Legacy Standard Bible - some thoughts

Stephen L Smith

Administrator
Staff member
The work seems to have been somewhat hastily done.
This has concerned me too. Perhaps one reason for this is the theological consistency of the translators. They do not have to spend time debating the theological implications of translating the verse a particular way. They hold to the same statement of faith. Of course this has its downsides too.
 

iainduguid

Puritan Board Sophomore
This has concerned me too. Perhaps one reason for this is the theological consistency of the translators. They do not have to spend time debating the theological implications of translating the verse a particular way. They hold to the same statement of faith. Of course this has its downsides too.
Having been a translator and a reviser, I don't think this saves you much time. We spent no time discussing theological differences for the CSB: we were all focused simply on what the best rendering into English would be. A so-called "literal" translation might be a bit quicker to be sure, since you probably wouldn't spend as much time wordsmithing the English as we did. But the largest amount of time was simply spent looking at each verse carefully, first as individuals and then as a committee, even if we ended up leaving the verse unchanged. There's really no way to shorten that process while maintaining quality and consistency. We also had one member from the publisher, whose full time work was hunting down and eliminating internal inconsistencies wherever possible. From my perspective as an outsider with no visibility into the process is that the LSB has appeared remarkably quickly. Most likely that means having left a lot of the original NASB untouched (which may not necessarily be a bad thing), while mainly addressing MacArthur's pet peeves.
 

Stephen L Smith

Administrator
Staff member
But the largest amount of time was simply spent looking at each verse carefully, first as individuals and then as a committee, even if we ended up leaving the verse unchanged. There's really no way to shorten that process while maintaining quality and consistency. We also had one member from the publisher, whose full time work was hunting down and eliminating internal inconsistencies wherever possible.
Thank you Iain. That was insightful.
From my perspective as an outsider with no visibility into the process is that the LSB has appeared remarkably quickly. Most likely that means having left a lot of the original NASB untouched (which may not necessarily be a bad thing),

The whole thing has only been in the works for one year, which is outrageously short, even for a revision project. The ESV took three or four years, I think.
Iain, you mentioned a lot of the original NASB may have been left untouched (although I have noted a good number of changes), but as Taylor has pointed out, the ESV (a revision of the RSV) took three or four years to complete.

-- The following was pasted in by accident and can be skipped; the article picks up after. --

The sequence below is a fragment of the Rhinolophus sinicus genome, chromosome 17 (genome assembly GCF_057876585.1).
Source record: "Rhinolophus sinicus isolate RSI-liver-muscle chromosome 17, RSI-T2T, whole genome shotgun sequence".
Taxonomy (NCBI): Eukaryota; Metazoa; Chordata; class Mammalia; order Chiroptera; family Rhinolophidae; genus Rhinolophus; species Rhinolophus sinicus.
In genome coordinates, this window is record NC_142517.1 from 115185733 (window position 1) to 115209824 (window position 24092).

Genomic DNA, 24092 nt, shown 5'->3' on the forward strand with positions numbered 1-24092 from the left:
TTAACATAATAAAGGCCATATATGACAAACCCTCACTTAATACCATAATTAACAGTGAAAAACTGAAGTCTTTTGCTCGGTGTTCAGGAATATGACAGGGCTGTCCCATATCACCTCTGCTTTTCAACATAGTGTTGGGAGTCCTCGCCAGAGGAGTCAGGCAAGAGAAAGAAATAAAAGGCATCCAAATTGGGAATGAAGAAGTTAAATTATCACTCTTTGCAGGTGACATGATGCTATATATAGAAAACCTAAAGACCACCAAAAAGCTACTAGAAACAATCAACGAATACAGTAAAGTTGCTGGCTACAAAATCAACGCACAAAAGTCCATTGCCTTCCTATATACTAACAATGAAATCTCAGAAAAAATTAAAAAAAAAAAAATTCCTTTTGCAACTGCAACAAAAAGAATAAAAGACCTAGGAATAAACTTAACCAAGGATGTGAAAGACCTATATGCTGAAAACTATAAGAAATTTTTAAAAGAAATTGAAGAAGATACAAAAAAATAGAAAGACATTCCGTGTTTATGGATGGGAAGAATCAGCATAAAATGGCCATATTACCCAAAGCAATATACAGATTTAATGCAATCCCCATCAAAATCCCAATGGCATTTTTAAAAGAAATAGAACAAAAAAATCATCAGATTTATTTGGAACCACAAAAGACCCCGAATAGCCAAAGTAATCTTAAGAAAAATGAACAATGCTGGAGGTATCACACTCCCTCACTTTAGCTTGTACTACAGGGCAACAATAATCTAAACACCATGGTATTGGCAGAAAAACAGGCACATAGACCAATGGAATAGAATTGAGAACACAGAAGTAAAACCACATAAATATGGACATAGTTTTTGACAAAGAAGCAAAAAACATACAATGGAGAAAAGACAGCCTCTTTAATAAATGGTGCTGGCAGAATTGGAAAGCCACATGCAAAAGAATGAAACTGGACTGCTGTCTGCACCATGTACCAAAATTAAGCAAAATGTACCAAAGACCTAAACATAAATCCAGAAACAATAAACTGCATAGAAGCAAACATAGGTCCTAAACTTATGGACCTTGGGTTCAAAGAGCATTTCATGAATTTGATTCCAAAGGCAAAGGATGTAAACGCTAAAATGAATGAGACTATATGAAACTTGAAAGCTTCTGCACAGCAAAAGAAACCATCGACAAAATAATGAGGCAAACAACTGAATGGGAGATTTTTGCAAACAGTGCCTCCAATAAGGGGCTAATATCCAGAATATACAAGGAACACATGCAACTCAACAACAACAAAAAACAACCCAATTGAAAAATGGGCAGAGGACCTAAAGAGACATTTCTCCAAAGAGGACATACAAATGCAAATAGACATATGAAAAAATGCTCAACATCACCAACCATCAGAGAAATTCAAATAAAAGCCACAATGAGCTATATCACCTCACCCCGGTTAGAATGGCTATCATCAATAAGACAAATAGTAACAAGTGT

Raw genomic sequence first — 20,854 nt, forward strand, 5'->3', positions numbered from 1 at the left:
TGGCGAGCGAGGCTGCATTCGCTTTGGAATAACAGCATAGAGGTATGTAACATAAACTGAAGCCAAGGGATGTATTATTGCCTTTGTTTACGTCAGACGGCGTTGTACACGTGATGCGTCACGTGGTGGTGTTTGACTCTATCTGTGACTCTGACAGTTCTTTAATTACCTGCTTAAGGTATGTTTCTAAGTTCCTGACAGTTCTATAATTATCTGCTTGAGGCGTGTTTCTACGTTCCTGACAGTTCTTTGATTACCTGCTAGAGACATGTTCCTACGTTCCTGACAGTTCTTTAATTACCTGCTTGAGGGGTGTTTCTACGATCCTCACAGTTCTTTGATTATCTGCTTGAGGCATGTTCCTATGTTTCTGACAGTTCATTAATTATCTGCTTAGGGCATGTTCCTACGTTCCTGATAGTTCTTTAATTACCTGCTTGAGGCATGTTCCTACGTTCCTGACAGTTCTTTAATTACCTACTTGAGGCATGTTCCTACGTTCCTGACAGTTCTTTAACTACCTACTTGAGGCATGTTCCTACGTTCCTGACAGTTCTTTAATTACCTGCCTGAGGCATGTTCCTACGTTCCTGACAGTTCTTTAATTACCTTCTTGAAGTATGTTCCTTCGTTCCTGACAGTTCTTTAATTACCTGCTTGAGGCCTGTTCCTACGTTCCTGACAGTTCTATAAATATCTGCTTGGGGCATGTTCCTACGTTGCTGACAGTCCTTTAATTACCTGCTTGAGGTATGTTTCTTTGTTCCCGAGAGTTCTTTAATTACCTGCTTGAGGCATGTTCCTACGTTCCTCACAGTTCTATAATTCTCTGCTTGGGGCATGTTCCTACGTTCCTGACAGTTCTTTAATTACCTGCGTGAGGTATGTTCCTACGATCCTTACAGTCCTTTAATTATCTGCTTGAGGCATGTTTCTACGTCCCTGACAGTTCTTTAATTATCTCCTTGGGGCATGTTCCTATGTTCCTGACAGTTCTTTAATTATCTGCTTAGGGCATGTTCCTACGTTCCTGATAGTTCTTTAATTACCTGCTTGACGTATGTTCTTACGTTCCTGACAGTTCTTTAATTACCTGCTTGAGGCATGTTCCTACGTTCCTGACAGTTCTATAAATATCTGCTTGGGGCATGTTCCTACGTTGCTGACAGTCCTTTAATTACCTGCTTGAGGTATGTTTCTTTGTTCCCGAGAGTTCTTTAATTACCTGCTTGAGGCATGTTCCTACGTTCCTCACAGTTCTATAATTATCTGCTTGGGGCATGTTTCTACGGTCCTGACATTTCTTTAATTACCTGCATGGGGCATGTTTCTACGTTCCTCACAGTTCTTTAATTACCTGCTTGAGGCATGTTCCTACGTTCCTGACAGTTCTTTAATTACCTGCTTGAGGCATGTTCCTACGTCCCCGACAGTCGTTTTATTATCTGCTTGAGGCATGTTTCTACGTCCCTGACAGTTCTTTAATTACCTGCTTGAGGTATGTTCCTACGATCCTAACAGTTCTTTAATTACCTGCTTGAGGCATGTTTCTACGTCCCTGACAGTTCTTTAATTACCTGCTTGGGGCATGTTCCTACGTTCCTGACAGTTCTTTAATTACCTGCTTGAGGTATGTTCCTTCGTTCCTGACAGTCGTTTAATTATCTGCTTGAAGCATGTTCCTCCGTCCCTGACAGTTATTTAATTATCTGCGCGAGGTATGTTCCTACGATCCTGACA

I did wonder if MacArthur relieved the core translators from their normal pastoral and teaching duties so they could spend more time on the LSB revision project.
 

Stephen L Smith

Administrator
Staff member
John MacArthur on why you should use the Legacy Standard Bible.
mainly addressing MacArthur's pet peeves.
I smiled when I saw this. MacArthur clearly states in this video that all his 'pet peeves' have been thoroughly addressed. :)

I have made some enquiries regarding the LSB having center column references (i.e., a good reference Bible). I get the impression they are not interested. If so that is tragic.
 

Stephen L Smith

Administrator
Staff member
Surprised they didn't call it "The MacArthur Legacy Standard Bible" ;)
Well actually it is more relevant for us Kiwi's - by changing American [NASB] to Legacy makes it more relevant internationally.

By the way I see you live in WA. My brother pastors an Arminian church in Gardiner, WA.
 

Taylor

Puritan Board Graduate
To be honest, I was incredibly enthusiastic about the LSB, but given the typos and errors I and others have already found, and given the fact that the website has a contact form they do not answer, I have entirely lost interest and virtually all enthusiasm. My opinion has sadly changed. I fear the LSB was hastily done, and it doesn’t seem to be what it purports to be, at least not consistently.
 

TheInquirer

Puritan Board Freshman
Well actually it is more relevant for us Kiwi's - by changing American [NASB] to Legacy makes it more relevant internationally.

Interesting - somehow it didn't occur to me how the geocentric naming would affect the rest of the world. Makes sense.

By the way I see you live in WA. My brother pastors an Arminian church in Gardiner, WA.

Had to look up where Gardiner was - other side of the state. Nice area to visit in the summer months.

My opinion has sadly changed. I fear the LSB was hastily done, and it doesn’t seem to be what it purports to be, at least not consistently.

You wonder if they rushed it to get MacArthur's approval before he retires.

Frankly, I've had it with the hubris of MacArthur and his cronies and I'm tired of pulling my punches in talking about them. Some of the comments from the video:

  • "This is the best translation the English language has every seen" and then goes on to promote the Master's Seminary guys who worked on it as if they have a corner on the foremost linguists and translators in the world.